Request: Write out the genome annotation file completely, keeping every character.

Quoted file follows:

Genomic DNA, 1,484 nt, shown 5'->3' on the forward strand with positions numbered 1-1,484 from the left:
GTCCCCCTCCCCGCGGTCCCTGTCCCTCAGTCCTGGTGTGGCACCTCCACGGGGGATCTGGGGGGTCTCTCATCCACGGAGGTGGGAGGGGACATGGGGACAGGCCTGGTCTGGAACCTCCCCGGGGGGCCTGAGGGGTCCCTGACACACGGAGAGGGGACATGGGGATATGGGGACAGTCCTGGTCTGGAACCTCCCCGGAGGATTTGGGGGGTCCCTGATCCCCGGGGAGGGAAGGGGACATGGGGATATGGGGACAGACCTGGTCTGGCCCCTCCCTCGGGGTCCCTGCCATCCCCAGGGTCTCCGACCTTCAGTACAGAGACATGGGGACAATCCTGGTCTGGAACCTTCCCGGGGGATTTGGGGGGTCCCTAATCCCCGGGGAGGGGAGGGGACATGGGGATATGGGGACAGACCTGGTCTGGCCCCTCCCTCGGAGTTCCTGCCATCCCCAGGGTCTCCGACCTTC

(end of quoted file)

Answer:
Genomic DNA, 1,484 nt, shown 5'->3' on the forward strand with positions numbered 1-1,484 from the left:
GTCCCCCTCCCCGCGGTCCCTGTCCCTCAGTCCTGGTGTGGCACCTCCACGGGGGATCTGGGGGGTCTCTCATCCACGGAGGTGGGAGGGGACATGGGGACAGGCCTGGTCTGGAACCTCCCCGGGGGGCCTGAGGGGTCCCTGACACACGGAGAGGGGACATGGGGATATGGGGACAGTCCTGGTCTGGAACCTCCCCGGAGGATTTGGGGGGTCCCTGATCCCCGGGGAGGGAAGGGGACATGGGGATATGGGGACAGACCTGGTCTGGCCCCTCCCTCGGGGTCCCTGCCATCCCCAGGGTCTCCGACCTTCAGTACAGAGACATGGGGACAATCCTGGTCTGGAACCTTCCCGGGGGATTTGGGGGGTCCCTAATCCCCGGGGAGGGGAGGGGACATGGGGATATGGGGACAGACCTGGTCTGGCCCCTCCCTCGGAGTTCCTGCCATCCCCAGGGTCTCCGACCTTC